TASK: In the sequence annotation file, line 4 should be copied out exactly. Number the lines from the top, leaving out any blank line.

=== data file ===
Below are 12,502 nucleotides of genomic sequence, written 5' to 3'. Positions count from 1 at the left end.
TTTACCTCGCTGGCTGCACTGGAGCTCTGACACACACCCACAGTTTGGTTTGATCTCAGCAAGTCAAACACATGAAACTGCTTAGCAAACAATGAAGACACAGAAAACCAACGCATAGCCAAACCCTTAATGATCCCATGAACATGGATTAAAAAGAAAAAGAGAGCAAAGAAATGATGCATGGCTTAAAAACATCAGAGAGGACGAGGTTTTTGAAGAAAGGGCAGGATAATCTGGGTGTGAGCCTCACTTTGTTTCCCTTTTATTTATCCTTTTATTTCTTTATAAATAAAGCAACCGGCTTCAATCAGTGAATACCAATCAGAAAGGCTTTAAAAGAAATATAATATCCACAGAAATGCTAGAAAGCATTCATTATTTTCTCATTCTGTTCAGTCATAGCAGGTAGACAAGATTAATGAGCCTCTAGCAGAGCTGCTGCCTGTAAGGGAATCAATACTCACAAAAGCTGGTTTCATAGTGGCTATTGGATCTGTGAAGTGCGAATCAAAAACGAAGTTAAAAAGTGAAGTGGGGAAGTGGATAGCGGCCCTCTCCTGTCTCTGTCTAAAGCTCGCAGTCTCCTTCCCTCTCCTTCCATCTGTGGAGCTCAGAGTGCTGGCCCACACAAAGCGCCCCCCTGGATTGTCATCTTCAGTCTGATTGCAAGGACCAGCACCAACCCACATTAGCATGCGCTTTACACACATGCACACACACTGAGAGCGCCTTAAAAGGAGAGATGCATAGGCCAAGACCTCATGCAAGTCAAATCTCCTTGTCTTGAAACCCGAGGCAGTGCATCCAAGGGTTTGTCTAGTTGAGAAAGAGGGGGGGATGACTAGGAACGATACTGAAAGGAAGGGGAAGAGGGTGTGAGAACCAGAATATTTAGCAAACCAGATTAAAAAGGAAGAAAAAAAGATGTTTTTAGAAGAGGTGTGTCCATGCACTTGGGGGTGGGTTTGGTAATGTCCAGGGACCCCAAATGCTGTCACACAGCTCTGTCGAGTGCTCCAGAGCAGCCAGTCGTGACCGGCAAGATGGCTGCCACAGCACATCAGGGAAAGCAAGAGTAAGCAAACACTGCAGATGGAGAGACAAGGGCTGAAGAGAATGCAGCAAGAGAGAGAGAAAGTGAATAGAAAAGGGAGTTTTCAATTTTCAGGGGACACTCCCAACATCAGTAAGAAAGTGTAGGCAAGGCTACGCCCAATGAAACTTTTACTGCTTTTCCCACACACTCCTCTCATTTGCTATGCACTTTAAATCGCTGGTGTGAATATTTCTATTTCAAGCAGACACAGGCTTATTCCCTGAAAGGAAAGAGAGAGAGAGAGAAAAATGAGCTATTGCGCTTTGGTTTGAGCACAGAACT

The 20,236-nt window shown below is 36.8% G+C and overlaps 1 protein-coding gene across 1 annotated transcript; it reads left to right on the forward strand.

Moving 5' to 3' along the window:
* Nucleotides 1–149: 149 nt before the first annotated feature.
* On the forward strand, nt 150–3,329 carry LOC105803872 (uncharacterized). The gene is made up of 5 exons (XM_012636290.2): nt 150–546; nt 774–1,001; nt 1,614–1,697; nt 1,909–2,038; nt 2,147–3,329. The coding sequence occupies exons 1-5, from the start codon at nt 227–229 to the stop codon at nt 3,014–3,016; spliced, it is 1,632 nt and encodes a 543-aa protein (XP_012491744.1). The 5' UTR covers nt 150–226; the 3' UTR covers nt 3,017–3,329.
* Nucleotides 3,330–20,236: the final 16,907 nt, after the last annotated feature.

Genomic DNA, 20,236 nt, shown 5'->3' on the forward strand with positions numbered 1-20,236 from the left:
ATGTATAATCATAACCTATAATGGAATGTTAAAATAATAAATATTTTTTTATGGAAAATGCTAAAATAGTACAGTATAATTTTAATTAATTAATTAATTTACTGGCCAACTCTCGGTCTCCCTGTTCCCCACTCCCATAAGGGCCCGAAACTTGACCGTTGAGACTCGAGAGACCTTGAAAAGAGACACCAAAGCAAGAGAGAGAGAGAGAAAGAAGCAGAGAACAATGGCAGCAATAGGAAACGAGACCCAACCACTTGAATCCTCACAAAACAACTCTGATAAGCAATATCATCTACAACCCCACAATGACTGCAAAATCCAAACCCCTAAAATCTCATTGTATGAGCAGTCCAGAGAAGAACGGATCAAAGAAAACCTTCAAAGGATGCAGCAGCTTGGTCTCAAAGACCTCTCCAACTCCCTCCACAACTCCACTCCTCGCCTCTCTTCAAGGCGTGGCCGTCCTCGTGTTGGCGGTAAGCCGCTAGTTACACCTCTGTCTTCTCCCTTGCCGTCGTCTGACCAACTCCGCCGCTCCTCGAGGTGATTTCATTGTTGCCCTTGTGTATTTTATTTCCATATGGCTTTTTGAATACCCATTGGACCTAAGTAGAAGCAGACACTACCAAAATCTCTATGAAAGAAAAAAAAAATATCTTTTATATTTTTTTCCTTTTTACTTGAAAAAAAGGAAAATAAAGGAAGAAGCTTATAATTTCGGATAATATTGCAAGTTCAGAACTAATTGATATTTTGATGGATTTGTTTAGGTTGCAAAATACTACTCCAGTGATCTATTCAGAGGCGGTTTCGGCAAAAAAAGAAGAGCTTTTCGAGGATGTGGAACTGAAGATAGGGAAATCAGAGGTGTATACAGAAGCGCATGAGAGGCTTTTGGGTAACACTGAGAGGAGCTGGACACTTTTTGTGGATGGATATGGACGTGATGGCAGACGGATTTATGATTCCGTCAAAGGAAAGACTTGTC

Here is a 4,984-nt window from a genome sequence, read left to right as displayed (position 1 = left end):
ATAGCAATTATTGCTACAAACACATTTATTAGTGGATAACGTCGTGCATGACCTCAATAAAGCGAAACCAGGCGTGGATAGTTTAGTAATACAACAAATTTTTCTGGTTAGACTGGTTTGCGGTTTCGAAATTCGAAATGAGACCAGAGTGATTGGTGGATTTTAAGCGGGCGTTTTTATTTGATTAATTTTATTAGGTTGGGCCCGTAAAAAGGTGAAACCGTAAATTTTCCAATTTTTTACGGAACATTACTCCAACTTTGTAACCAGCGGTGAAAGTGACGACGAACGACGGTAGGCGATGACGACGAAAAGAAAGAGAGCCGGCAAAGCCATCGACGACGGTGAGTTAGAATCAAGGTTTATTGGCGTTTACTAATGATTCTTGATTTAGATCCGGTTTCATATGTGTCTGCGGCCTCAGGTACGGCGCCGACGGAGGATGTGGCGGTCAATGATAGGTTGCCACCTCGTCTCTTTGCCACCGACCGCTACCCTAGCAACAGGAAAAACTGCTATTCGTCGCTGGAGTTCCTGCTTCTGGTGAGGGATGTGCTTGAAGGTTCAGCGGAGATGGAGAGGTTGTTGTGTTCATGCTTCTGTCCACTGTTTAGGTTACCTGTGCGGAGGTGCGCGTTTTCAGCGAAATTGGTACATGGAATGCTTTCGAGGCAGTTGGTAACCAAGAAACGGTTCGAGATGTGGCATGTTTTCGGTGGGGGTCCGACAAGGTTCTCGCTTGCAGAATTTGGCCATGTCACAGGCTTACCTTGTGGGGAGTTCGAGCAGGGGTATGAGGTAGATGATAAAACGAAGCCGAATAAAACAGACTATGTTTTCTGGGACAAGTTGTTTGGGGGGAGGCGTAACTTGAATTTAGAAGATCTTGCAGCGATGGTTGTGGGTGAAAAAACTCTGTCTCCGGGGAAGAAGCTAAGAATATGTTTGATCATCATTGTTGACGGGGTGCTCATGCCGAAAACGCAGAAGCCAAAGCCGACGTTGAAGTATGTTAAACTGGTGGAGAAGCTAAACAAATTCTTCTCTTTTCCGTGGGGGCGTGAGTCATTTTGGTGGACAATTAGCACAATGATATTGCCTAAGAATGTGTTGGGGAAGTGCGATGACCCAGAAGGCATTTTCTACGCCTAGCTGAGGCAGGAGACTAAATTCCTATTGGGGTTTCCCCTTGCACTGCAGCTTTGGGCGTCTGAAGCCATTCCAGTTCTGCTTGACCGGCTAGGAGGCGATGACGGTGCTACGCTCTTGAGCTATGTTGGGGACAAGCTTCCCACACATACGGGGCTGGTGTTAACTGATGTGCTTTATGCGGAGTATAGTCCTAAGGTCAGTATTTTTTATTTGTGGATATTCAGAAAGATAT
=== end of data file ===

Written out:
Moving 5' to 3' along the window: